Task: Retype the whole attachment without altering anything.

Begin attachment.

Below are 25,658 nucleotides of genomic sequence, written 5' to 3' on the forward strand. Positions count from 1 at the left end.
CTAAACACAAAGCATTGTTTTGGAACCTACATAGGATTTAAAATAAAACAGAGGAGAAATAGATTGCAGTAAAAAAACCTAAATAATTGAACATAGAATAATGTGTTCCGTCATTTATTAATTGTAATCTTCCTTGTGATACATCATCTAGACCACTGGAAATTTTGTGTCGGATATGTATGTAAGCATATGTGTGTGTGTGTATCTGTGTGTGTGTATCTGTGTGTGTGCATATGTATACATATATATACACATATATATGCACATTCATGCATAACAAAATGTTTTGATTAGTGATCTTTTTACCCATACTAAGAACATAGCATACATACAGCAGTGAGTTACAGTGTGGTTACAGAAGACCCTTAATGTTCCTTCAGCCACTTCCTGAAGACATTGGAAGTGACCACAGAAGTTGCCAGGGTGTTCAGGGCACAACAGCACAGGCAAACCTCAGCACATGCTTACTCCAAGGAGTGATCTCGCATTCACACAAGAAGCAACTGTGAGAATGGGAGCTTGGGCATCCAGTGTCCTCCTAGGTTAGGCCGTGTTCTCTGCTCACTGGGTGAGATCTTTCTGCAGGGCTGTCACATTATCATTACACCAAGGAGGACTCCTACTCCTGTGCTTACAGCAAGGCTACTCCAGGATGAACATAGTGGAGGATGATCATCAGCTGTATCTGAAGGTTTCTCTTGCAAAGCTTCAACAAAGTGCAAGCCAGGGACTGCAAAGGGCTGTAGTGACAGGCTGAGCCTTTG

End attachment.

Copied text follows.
Below are 25,658 nucleotides of genomic sequence, written 5' to 3' on the forward strand. Positions count from 1 at the left end.
CTAAACACAAAGCATTGTTTTGGAACCTACATAGGATTTAAAATAAAACAGAGGAGAAATAGATTGCAGTAAAAAAACCTAAATAATTGAACATAGAATAATGTGTTCCGTCATTTATTAATTGTAATCTTCCTTGTGATACATCATCTAGACCACTGGAAATTTTGTGTCGGATATGTATGTAAGCATATGTGTGTGTGTGTATCTGTGTGTGTGTATCTGTGTGTGTGCATATGTATACATATATATACACATATATATGCACATTCATGCATAACAAAATGTTTTGATTAGTGATCTTTTTACCCATACTAAGAACATAGCATACATACAGCAGTGAGTTACAGTGTGGTTACAGAAGACCCTTAATGTTCCTTCAGCCACTTCCTGAAGACATTGGAAGTGACCACAGAAGTTGCCAGGGTGTTCAGGGCACAACAGCACAGGCAAACCTCAGCACATGCTTACTCCAAGGAGTGATCTCGCATTCACACAAGAAGCAACTGTGAGAATGGGAGCTTGGGCATCCAGTGTCCTCCTAGGTTAGGCCGTGTTCTCTGCTCACTGGGTGAGATCTTTCTGCAGGGCTGTCACATTATCATTACACCAAGGAGGACTCCTACTCCTGTGCTTACAGCAAGGCTACTCCAGGATGAACATAGTGGAGGATGATCATCAGCTGTATCTGAAGGTTTCTCTTGCAAAGCTTCAACAAAGTGCAAGCCAGGGACTGCAAAGGGCTGTAGTGACAGGCTGAGCCTTTG